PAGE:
Average Height: Varies
Sapience Level: Sapient
Cats are similar in size to the other members of the genus Felis, typically weighing between 4–5 kg (8.8–11 lb). However, some breeds, that can occasionally exceed 11 kg (25 lb). Conversely, very small cats (less than 1.8 kg (4.0 lb)) have been reported. The world record for the largest cat is 21.3 kg (47 lb). The smallest adult cat ever officially recorded weighed around 1.36 kg (3.0 lb). Feral cats tend to be lighter as they have more limited access to food than house cats. Cats average about 23–25 cm (9–10 in) in height and 46 cm (18.1 in) in head/body length (males being larger than females), with tails averaging 30 cm (11.8 in) in length.
Cats have seven cervical vertebrae as do almost all mammals; 13 thoracic vertebrae (humans have 12); seven lumbar vertebrae (humans have five); three sacral vertebrae like most mammals (humans have five because of their bipedal posture); and a variable number of caudal vertebrae in the tail (humans retain three to five caudal vertebrae, fused into an internal coccyx). The extra lumbar and thoracic vertebrae account for the cat's spinal mobility and flexibility. Attached to the spine are 13 ribs, the shoulder, and the pelvis. Unlike human arms, cat forelimbs are attached to the shoulder by free-floating clavicle bones which allow them to pass their body through any space into which they can fit their heads.
The cat skull is unusual among mammals in having very large eye sockets and a powerful and specialized jaw. Within the jaw, cats have teeth adapted for killing prey and tearing meat. When it overpowers its prey, a cat delivers a lethal neck bite with its two long canine teeth, inserting them between two of the prey's vertebrae and severing its spinal cord, causing irreversible paralysis and death. Compared to other felines, domestic cats have narrowly spaced canine teeth; which is an adaptation to their preferred prey of small rodents, which have small vertebrae. The premolar and first molar together compose the carnassial pair on each side of the mouth, which efficiently shears meat into small pieces, like a pair of scissors. These are vital in feeding, since cats' small molars cannot chew food effectively.
Cats, like dogs, are digitigrades. They walk directly on their toes, with the bones of their feet making up the lower part of the visible leg. Cats are capable of walking very precisely, because like all felines they directly register; that is, they place each hind paw (almost) directly in the print of the corresponding forepaw, minimizing noise and visible tracks. This also provides sure footing for their hind paws when they navigate rough terrain. Unlike most mammals, when cats walk, they use a "pacing" gait; that is, they move the two legs on one side of the body before the legs on the other side. As a walk speeds up into a trot, a cat's gait will change to be a "diagonal" gait, similar to that of most other mammals (and many other land animals, such as lizards): the diagonally opposite hind and forelegs will move simultaneously.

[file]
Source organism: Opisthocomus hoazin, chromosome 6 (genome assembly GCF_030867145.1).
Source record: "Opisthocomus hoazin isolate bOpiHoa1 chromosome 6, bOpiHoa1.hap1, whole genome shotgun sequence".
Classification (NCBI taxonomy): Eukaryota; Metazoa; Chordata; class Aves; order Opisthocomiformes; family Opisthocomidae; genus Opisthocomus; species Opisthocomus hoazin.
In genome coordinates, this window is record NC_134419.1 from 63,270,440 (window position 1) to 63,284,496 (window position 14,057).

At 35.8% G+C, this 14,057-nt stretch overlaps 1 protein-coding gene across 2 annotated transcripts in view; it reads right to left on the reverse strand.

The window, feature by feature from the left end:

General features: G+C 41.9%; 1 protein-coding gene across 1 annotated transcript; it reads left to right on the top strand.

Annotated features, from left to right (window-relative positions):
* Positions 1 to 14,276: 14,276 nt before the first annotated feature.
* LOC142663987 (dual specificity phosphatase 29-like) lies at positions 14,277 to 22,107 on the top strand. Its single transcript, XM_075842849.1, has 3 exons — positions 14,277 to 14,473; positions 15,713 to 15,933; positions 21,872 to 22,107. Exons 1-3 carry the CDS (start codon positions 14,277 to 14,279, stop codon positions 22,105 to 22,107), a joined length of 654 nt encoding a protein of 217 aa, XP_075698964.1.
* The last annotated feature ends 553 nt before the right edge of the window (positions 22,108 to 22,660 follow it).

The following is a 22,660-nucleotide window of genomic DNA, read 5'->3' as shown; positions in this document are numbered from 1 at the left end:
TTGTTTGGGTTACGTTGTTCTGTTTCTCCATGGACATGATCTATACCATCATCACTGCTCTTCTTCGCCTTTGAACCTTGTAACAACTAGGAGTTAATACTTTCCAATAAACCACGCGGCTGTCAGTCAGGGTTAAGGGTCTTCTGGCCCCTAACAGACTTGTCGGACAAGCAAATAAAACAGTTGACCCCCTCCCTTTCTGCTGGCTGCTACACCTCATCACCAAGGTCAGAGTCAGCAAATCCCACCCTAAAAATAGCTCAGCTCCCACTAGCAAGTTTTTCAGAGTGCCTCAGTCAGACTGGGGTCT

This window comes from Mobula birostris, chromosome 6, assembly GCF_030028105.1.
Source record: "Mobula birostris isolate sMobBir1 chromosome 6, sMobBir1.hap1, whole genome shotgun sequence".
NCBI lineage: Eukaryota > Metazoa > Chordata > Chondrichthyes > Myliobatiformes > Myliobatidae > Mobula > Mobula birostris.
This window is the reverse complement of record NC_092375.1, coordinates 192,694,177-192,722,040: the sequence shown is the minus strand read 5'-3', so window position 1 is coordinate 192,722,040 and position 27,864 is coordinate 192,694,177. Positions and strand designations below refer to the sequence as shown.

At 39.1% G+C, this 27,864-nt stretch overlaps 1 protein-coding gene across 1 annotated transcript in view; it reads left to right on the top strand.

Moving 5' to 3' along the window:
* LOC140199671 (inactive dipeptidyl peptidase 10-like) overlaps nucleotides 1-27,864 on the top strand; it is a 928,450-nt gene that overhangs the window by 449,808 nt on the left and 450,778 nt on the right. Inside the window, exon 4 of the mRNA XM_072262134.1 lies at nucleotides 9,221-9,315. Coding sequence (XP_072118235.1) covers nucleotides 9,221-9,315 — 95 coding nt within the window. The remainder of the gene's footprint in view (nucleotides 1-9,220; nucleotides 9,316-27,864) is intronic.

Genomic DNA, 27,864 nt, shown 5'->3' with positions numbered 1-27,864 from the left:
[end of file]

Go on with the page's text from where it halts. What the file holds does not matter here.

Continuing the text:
Like almost all members of the Felidae family, cats have protractable and retractable claws. In their normal, relaxed position the claws are sheathed with the skin and fur around the paw's toe pads. This keeps the claws sharp by preventing wear from contact with the ground and allows the silent stalking of prey. The claws on the forefeet are typically sharper than those on the hind feet. Cats can voluntarily extend their claws on one or more paws. They may extend their claws in hunting or self-defense, climbing, kneading, or for extra traction on soft surfaces. Most cats have five claws on their front paws, and four on their rear paws. The fifth front claw (the dewclaw) is proximal to the other claws. More proximally, there is a protrusion which appears to be a sixth "finger". This special feature of the front paws, on the inside of the wrists, is the carpal pad, also found on the paws of big cats and of dogs. It has no function in normal walking, but is thought to be an anti-skidding device used while jumping. Some breeds of cats are prone to polydactyly (extra toes and claws). These are particularly common along the northeast coast of North America.